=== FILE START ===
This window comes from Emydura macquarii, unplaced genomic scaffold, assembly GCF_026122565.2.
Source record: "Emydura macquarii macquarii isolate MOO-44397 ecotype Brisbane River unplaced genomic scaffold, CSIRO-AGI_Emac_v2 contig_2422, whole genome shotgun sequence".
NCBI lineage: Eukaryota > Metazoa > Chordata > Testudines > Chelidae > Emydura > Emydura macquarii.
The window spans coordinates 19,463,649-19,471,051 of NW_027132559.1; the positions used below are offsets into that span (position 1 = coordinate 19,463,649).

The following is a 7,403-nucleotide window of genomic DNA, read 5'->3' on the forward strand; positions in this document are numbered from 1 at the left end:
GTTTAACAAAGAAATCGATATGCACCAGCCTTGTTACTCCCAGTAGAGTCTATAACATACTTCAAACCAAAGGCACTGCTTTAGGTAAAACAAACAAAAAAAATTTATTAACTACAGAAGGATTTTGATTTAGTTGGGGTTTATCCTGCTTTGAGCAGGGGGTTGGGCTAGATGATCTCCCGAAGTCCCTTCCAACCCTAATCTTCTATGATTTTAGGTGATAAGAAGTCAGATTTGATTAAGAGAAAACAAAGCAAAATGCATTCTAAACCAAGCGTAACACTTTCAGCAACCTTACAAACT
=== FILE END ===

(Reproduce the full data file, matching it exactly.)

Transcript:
This window comes from Emydura macquarii, unplaced genomic scaffold, assembly GCF_026122565.2.
Source record: "Emydura macquarii macquarii isolate MOO-44397 ecotype Brisbane River unplaced genomic scaffold, CSIRO-AGI_Emac_v2 contig_2422, whole genome shotgun sequence".
NCBI lineage: Eukaryota > Metazoa > Chordata > Testudines > Chelidae > Emydura > Emydura macquarii.
The window spans coordinates 19,463,649-19,471,051 of NW_027132559.1; the positions used below are offsets into that span (position 1 = coordinate 19,463,649).

The following is a 7,403-nucleotide window of genomic DNA, read 5'->3' on the forward strand; positions in this document are numbered from 1 at the left end:
GTTTAACAAAGAAATCGATATGCACCAGCCTTGTTACTCCCAGTAGAGTCTATAACATACTTCAAACCAAAGGCACTGCTTTAGGTAAAACAAACAAAAAAAATTTATTAACTACAGAAGGATTTTGATTTAGTTGGGGTTTATCCTGCTTTGAGCAGGGGGTTGGGCTAGATGATCTCCCGAAGTCCCTTCCAACCCTAATCTTCTATGATTTTAGGTGATAAGAAGTCAGATTTGATTAAGAGAAAACAAAGCAAAATGCATTCTAAACCAAGCGTAACACTTTCAGCAACCTTACAAACT